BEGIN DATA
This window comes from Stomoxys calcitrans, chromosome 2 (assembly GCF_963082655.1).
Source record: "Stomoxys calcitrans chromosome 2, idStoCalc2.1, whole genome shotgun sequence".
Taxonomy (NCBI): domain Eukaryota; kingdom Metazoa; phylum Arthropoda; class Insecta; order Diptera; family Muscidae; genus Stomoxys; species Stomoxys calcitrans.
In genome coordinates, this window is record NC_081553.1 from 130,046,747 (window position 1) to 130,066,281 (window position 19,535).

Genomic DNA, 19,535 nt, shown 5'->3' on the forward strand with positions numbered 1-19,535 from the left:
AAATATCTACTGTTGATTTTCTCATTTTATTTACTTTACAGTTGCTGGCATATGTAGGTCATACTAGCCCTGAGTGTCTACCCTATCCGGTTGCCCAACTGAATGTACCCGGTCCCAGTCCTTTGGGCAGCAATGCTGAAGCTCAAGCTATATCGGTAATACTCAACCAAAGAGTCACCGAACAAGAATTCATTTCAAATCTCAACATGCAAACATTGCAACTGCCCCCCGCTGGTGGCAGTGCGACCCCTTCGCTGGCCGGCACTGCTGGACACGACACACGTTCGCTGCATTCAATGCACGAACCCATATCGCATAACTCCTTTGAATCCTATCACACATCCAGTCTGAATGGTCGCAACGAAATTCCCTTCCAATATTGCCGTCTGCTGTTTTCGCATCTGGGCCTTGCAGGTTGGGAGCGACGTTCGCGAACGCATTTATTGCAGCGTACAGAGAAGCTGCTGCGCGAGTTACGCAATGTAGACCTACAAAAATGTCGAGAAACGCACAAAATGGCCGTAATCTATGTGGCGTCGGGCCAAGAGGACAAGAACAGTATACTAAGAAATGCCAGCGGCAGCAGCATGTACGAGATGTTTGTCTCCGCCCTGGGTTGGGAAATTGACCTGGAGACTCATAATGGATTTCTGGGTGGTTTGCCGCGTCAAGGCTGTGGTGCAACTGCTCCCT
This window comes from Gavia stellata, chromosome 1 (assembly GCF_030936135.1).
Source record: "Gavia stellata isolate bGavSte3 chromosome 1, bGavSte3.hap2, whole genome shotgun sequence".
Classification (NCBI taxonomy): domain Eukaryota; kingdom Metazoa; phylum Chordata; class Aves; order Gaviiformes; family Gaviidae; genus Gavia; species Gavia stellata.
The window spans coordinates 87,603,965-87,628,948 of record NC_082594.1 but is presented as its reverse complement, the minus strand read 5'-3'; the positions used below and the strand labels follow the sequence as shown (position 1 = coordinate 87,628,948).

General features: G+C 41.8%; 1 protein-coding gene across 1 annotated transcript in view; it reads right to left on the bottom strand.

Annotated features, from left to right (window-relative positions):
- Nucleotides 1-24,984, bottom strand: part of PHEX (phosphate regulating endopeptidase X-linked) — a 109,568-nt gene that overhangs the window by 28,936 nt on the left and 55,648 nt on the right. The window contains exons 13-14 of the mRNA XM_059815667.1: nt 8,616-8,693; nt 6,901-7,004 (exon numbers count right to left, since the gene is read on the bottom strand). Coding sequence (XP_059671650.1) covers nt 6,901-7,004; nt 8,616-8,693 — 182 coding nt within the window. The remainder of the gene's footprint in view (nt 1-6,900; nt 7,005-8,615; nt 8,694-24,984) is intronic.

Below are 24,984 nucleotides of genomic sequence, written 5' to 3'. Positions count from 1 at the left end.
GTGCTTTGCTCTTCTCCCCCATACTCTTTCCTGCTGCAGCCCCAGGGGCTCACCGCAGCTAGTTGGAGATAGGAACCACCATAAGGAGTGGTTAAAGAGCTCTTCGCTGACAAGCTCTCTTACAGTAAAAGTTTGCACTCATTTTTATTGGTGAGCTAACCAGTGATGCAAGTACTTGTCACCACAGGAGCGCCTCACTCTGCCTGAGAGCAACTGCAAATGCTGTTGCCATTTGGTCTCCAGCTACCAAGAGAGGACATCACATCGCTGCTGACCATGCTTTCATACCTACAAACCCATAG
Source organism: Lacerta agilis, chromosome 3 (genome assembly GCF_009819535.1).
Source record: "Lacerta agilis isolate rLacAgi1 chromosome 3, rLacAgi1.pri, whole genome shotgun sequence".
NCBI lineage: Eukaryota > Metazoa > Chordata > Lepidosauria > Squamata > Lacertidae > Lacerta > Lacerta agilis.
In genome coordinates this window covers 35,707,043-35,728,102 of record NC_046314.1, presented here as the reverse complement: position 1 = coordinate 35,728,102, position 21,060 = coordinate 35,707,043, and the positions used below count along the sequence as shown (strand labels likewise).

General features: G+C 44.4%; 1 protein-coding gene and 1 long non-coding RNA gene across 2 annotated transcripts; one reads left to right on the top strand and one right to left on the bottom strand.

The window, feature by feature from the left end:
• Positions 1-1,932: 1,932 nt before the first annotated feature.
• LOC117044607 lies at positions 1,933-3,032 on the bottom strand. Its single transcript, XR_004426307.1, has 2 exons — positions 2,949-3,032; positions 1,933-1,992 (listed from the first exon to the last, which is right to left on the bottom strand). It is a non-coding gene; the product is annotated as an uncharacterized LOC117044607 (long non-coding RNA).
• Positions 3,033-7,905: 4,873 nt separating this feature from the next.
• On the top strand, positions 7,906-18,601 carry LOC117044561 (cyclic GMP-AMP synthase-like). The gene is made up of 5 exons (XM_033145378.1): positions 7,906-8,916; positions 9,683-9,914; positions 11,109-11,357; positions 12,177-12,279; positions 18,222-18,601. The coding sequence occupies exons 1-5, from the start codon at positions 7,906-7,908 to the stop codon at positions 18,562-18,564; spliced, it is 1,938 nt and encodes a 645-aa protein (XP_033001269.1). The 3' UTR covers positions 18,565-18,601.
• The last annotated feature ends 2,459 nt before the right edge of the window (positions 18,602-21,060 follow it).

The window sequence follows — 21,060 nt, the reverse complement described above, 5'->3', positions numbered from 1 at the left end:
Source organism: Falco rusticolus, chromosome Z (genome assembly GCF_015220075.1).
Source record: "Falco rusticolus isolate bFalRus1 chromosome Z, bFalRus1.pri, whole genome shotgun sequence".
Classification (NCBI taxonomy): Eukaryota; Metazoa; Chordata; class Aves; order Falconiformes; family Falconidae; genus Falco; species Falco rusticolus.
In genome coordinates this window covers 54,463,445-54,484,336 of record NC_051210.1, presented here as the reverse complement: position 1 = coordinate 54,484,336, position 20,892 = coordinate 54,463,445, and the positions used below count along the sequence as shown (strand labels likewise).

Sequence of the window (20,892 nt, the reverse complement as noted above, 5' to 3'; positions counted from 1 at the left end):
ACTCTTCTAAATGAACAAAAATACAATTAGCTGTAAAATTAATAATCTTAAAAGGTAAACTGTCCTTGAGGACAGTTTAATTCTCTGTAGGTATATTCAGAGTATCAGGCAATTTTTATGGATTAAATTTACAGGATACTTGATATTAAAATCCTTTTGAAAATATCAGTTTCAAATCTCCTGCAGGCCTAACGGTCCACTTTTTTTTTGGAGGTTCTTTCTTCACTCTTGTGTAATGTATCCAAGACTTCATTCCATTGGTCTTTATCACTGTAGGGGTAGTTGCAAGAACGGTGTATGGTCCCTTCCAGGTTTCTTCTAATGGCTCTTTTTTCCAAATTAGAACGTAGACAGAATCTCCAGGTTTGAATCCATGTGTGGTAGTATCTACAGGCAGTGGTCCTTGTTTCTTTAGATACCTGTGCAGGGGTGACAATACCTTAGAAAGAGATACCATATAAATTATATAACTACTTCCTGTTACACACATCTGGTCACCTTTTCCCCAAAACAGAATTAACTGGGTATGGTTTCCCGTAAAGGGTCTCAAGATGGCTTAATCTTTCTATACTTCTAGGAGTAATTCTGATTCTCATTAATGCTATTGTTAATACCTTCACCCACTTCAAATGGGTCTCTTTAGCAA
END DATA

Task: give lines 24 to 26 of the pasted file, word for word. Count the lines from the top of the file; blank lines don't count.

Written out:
• Positions 3,033-7,905: 4,873 nt separating this feature from the next.
• On the top strand, positions 7,906-18,601 carry LOC117044561 (cyclic GMP-AMP synthase-like). The gene is made up of 5 exons (XM_033145378.1): positions 7,906-8,916; positions 9,683-9,914; positions 11,109-11,357; positions 12,177-12,279; positions 18,222-18,601. The coding sequence occupies exons 1-5, from the start codon at positions 7,906-7,908 to the stop codon at positions 18,562-18,564; spliced, it is 1,938 nt and encodes a 645-aa protein (XP_033001269.1). The 3' UTR covers positions 18,565-18,601.
• The last annotated feature ends 2,459 nt before the right edge of the window (positions 18,602-21,060 follow it).